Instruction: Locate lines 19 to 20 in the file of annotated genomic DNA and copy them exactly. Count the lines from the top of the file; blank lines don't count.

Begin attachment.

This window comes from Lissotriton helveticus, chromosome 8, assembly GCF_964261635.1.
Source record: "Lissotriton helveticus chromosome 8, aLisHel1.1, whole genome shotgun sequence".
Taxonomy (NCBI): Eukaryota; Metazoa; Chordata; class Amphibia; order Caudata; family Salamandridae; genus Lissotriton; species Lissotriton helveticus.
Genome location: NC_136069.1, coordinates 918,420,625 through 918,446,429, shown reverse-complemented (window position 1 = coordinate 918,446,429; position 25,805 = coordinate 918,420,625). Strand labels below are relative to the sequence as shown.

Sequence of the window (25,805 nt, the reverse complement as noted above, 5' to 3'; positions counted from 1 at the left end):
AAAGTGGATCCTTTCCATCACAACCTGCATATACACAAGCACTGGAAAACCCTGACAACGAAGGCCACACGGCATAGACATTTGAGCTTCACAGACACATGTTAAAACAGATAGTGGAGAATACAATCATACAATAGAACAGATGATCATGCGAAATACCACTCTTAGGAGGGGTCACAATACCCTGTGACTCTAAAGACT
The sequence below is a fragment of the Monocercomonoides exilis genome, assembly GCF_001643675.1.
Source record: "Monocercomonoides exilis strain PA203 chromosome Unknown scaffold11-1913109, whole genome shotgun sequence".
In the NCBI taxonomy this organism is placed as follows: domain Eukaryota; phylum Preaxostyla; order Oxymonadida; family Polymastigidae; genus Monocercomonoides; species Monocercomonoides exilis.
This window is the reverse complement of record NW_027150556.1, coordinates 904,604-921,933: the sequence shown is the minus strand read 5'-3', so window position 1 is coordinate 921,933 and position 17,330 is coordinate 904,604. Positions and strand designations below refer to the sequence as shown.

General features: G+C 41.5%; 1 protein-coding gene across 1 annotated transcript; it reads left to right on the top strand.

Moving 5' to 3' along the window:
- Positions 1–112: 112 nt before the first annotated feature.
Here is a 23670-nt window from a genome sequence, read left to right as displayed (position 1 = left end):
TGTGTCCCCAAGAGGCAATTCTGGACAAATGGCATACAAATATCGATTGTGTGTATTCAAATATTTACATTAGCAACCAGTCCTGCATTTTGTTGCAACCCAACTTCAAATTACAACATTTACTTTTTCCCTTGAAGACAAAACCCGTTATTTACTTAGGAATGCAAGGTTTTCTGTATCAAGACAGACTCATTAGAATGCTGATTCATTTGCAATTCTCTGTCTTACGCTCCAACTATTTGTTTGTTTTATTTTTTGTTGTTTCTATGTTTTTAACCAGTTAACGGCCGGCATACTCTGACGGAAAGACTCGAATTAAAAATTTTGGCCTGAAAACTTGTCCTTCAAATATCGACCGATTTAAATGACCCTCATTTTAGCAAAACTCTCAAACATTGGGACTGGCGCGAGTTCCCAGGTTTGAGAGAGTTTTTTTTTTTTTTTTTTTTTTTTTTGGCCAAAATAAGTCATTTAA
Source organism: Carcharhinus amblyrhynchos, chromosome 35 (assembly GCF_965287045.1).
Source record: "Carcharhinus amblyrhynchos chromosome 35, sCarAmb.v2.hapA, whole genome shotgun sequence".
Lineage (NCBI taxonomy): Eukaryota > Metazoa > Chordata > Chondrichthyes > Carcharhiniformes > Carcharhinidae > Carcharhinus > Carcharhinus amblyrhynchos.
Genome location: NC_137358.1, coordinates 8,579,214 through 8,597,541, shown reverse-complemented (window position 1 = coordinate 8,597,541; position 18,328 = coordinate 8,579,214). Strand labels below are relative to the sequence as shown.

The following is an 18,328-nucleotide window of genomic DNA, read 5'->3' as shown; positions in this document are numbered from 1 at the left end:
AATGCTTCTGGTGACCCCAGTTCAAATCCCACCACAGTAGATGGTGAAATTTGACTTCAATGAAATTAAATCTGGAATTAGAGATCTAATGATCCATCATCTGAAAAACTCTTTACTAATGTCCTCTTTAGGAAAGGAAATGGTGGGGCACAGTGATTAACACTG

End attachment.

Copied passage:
Genome location: NC_137358.1, coordinates 8,579,214 through 8,597,541, shown reverse-complemented (window position 1 = coordinate 8,597,541; position 18,328 = coordinate 8,579,214). Strand labels below are relative to the sequence as shown.

The following is an 18,328-nucleotide window of genomic DNA, read 5'->3' as shown; positions in this document are numbered from 1 at the left end: